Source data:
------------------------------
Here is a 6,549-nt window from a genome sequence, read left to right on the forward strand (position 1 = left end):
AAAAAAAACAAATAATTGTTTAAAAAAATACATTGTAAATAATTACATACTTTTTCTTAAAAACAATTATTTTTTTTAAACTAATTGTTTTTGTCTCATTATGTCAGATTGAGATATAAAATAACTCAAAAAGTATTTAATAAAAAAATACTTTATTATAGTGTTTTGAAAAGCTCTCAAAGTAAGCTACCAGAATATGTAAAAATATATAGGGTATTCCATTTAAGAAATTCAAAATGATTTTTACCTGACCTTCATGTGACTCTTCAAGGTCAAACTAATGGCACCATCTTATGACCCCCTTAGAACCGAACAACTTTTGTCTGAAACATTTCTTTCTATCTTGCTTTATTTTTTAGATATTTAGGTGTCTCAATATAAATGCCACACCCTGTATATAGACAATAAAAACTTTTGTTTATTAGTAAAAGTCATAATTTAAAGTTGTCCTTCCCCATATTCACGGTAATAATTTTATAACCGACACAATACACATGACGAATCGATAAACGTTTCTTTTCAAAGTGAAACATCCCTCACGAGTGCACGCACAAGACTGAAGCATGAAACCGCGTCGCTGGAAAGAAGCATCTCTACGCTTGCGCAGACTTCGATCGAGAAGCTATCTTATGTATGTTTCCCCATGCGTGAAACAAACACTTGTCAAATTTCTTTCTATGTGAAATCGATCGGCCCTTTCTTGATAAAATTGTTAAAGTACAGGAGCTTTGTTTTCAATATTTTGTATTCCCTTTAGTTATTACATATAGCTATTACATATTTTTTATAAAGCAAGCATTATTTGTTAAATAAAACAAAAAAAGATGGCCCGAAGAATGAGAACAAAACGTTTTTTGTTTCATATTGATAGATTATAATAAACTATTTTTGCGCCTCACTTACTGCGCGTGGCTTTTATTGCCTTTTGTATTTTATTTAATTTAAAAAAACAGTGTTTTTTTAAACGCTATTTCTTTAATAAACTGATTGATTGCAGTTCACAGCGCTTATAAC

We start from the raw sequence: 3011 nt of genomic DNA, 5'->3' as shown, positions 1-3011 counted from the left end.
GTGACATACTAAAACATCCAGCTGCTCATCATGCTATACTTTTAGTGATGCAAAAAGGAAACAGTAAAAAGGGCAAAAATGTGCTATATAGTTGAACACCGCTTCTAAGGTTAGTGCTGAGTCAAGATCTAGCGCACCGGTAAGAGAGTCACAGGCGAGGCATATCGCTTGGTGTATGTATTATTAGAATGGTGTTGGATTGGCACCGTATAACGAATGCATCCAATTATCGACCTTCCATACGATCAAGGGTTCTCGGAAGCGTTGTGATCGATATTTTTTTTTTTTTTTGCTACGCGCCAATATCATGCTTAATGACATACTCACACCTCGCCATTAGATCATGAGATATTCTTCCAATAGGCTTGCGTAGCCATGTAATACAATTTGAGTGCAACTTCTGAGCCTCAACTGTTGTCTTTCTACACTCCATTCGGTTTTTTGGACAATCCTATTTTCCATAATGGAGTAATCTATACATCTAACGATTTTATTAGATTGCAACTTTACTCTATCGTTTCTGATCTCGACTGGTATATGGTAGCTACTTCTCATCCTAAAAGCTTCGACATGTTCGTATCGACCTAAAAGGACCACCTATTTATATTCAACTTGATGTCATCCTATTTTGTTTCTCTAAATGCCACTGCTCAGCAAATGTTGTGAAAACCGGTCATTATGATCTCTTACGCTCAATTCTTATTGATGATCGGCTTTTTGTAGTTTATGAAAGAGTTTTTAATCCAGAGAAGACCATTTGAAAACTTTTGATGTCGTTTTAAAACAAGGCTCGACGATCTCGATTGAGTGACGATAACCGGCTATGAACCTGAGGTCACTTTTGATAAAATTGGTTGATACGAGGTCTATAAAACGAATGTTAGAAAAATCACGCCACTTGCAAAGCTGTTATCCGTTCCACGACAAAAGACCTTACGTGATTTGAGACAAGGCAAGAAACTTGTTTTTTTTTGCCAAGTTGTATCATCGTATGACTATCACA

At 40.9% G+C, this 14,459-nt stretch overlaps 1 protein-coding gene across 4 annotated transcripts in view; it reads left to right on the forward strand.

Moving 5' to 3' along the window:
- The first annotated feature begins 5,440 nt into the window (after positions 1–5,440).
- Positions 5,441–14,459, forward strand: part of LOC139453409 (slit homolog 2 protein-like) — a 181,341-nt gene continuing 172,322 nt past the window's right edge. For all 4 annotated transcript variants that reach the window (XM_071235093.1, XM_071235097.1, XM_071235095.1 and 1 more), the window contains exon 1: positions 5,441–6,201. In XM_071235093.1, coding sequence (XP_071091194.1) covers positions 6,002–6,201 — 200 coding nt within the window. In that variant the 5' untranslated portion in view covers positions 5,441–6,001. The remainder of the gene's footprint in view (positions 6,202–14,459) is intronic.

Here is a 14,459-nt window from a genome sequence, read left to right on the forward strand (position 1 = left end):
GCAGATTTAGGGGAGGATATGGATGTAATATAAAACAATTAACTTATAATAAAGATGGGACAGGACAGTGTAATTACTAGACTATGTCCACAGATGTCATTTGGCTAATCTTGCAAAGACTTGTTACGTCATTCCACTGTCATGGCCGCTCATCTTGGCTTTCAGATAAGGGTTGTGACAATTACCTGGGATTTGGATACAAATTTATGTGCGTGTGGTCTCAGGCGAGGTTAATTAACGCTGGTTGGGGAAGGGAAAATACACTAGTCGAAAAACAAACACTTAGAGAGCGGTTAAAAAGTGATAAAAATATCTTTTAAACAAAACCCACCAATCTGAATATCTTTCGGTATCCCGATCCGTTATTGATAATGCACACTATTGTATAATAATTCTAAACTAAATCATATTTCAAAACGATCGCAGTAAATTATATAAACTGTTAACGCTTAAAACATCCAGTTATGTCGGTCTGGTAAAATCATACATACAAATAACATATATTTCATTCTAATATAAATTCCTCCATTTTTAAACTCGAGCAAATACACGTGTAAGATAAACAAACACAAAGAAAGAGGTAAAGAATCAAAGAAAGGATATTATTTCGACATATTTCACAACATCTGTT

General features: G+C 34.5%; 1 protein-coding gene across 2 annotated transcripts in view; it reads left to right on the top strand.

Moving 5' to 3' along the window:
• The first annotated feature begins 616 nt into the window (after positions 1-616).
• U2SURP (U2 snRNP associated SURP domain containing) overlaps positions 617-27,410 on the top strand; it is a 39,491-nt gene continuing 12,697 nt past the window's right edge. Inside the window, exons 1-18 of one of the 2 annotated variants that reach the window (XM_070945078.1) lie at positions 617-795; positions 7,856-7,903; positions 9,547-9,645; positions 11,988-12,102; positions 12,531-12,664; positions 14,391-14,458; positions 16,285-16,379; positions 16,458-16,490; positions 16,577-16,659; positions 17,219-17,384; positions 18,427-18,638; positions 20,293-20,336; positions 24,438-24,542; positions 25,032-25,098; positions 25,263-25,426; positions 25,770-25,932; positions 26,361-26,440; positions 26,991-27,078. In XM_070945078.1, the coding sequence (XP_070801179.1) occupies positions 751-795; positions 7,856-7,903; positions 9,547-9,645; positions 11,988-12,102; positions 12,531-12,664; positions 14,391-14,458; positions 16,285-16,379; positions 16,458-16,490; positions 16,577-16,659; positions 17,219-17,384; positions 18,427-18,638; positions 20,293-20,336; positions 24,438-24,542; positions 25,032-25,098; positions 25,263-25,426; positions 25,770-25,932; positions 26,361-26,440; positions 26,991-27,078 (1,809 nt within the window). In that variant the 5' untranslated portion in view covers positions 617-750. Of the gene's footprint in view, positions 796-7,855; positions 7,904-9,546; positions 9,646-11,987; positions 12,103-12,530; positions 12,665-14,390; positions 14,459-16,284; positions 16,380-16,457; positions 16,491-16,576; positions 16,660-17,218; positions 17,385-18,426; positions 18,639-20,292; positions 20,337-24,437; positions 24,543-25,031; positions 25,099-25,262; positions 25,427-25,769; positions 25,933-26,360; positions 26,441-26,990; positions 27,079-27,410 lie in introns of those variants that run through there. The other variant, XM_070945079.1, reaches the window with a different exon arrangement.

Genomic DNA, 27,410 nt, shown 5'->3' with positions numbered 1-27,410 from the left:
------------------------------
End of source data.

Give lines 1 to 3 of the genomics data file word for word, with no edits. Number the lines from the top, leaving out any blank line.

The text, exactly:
Here is a 6,549-nt window from a genome sequence, read left to right on the forward strand (position 1 = left end):
AAAAAAAACAAATAATTGTTTAAAAAAATACATTGTAAATAATTACATACTTTTTCTTAAAAACAATTATTTTTTTTAAACTAATTGTTTTTGTCTCATTATGTCAGATTGAGATATAAAATAACTCAAAAAGTATTTAATAAAAAAATACTTTATTATAGTGTTTTGAAAAGCTCTCAAAGTAAGCTACCAGAATATGTAAAAATATATAGGGTATTCCATTTAAGAAATTCAAAATGATTTTTACCTGACCTTCATGTGACTCTTCAAGGTCAAACTAATGGCACCATCTTATGACCCCCTTAGAACCGAACAACTTTTGTCTGAAACATTTCTTTCTATCTTGCTTTATTTTTTAGATATTTAGGTGTCTCAATATAAATGCCACACCCTGTATATAGACAATAAAAACTTTTGTTTATTAGTAAAAGTCATAATTTAAAGTTGTCCTTCCCCATATTCACGGTAATAATTTTATAACCGACACAATACACATGACGAATCGATAAACGTTTCTTTTCAAAGTGAAACATCCCTCACGAGTGCACGCACAAGACTGAAGCATGAAACCGCGTCGCTGGAAAGAAGCATCTCTACGCTTGCGCAGACTTCGATCGAGAAGCTATCTTATGTATGTTTCCCCATGCGTGAAACAAACACTTGTCAAATTTCTTTCTATGTGAAATCGATCGGCCCTTTCTTGATAAAATTGTTAAAGTACAGGAGCTTTGTTTTCAATATTTTGTATTCCCTTTAGTTATTACATATAGCTATTACATATTTTTTATAAAGCAAGCATTATTTGTTAAATAAAACAAAAAAAGATGGCCCGAAGAATGAGAACAAAACGTTTTTTGTTTCATATTGATAGATTATAATAAACTATTTTTGCGCCTCACTTACTGCGCGTGGCTTTTATTGCCTTTTGTATTTTATTTAATTTAAAAAAACAGTGTTTTTTTAAACGCTATTTCTTTAATAAACTGATTGATTGCAGTTCACAGCGCTTATAAC

We start from the raw sequence: 3011 nt of genomic DNA, 5'->3' as shown, positions 1-3011 counted from the left end.